Select Committee on Transport, Local Government and the Regions Appendices to the Minutes of Evidence

Memorandum by Standard & Poor's (PRF 57)


  In reply to your letter dated 30 October 2001 to Jonathan Manley, Standard & Poor's has the responses detailed below. In addition, please also find enclosed various press releases issued by Standard & Poor's which are relevant to some of the issues that you raise. [26]

  1.  Prior to the administration, the senior, unsecured and unguaranteed bonds of Railtrack plc ("Railtrack") had a single-A rating with a stable outlook. Following the placing of the company into railway administration, Standard & Poor's downgraded the rating to single-C and placed the bonds on CreditWatch with developing implications.

  Railtrack's corporate credit rating prior to administration was also single-A and this was downgraded to double-C following the administration. Again the corporate credit rating was placed on CreditWatch with developing implications.

    (a)  Standard & Poor's set out the reasons for the change in a press release dated 9 October 2001 and this is enclosed for your information. I also enclose, for your information, a press release issued by Standard & Poor's on 8 October 2001 when Railtrack's ratings were placed on CreditWatch with Negative implications immediately prior to the downgrade action.

  2.  At present, and in the absence of a fully developed proposal, it is impossible to predict what rating would be assigned to a successor entity to Railtrack. This also assumes that a Standard & Poor's rating is sought for such successor, since we would only assign a rating to the company limited by guarantee on request and by the entering into a contractual relationship between ourselves and the entity.

    (a)  It is very difficult to answer this question in the abstract. Ultimately, when assigning any rating, Standard & Poor's seeks to take into account all relevant factors (business risk, financial risk, management etc) that may bear on the credit quality of the issuer of debt.

  In the case of a debt which relies on a more legally structured approach, the legal due diligence would be a key part of the ratings process. Therefore, it is perfectly possible that an item that one would normally consider crucial in determining the rating of a company (such as that which succeeds Railtrack) may become irrelevant as the result of a particular, and yet unanticipated, structural device which mitigates the identified risk. Without additional information as to the intended structure of Railtrack's successor we would be very wary of highlighting any particular aspect at this time. However, in a press release dated 2 November 2001 and which we enclose, we sought to identify some of the key risk factors that are likely to be relevant.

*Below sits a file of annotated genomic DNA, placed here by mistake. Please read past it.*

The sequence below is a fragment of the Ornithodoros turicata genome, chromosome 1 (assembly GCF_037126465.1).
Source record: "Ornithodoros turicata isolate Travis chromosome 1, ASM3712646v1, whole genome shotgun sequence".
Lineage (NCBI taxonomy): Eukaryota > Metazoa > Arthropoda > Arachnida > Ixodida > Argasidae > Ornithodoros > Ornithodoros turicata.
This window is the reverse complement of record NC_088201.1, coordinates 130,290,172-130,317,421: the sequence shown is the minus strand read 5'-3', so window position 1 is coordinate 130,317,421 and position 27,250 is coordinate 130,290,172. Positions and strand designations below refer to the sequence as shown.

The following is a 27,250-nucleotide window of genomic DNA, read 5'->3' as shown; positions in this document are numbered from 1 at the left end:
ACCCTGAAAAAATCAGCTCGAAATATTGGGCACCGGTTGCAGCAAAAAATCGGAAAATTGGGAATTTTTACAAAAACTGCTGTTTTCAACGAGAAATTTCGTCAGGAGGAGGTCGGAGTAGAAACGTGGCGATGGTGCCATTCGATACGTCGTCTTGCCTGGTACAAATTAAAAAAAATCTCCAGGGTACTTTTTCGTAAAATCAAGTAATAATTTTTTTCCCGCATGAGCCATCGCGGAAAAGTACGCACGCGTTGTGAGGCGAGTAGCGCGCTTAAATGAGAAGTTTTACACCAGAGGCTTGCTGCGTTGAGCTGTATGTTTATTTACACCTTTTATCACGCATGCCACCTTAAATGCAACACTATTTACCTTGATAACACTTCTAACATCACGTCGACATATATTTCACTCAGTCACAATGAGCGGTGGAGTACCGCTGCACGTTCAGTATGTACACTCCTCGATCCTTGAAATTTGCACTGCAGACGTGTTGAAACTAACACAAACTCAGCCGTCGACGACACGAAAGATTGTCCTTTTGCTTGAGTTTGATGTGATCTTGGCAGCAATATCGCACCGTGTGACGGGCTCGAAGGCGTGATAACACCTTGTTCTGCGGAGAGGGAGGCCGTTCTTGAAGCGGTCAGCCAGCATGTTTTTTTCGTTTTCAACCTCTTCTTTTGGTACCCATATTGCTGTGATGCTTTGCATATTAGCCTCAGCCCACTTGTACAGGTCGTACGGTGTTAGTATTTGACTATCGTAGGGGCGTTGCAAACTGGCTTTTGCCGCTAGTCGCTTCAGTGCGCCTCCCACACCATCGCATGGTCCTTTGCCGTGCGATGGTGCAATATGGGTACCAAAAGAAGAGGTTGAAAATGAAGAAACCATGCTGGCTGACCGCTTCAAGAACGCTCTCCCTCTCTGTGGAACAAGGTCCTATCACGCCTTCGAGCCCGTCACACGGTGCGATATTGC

3.  As a rating agency, Standard & Poor's role is to assess the transactions presented to us and, consequently, assign credit ratings to them. In terms of the "steps to be taken" it is, therefore, for the Secretary of State to determine the approach to be taken to achieving the desired rating level of triple-B.

    (a)  As a credit rating agency our role is limited to that explained above. Consequently, we are unable to comment on the market for triple-BBB securities and would respectfully invite the Committee to address this question to those whose expertise in the matter far outweighs our own.

    (b)  Please refer to the previous answers to question 3.

  4.  Again, without additional information, it is very difficult to assess whether any particular device, in isolation, will be effective in achieving the target rating for Railtrack's successor. However, the proposal for a reserve fund and a subordinated loan facility are not unusual in the type of structured financing under discussion for Railtrack's successor.

  Standard & Poor's view is that, in these types of financing structures, "the devil is in the details". Clearly, our assessment as to the adequacy of the reserve fund and/or subordinated loan would be, for example, dependent upon both the terms of their use and the risks that they are in place to mitigate. In terms of the reserve fund, for example, we would need to understand its proposed funding (ie upfront or from on-going surpluses), whether it was capable of being drawn by Railtrack's successor in all circumstances or only for a limited range of purposes etc. In respect of the subordinated loan we would need to know how and in what circumstances it would be drawn down. We would need to know how the cash drawn under could be used and what would be the repayment terms for the loan etc.

    (a)  Without additional details as to the proposed structure, it is difficult to determine the adequacy of a £1 billion loan facility. For example, the current cost estimation for the West Coast Mainline Upgrade now stands in excess of £7 billion which is considerable greater than the original budget of just over £2 billion. It is also not yet clear what the ultimate final cost of the project will be. In that context, whether the successor to Railtrack would take over the responsibility for all or part of that project would be key in determining whether a £1 billion loan facility was adequate.

    (b)  See earlier comments.

  I hope that this clarifies some of the issues that you raised. If you have any further questions, please do not hesitate to contact myself or Jonathan Manley (Associate Director, Infrastructure Finance) on 020 7826 3647.

Ian Bell

Senior Legal Counsel

19 November 2001

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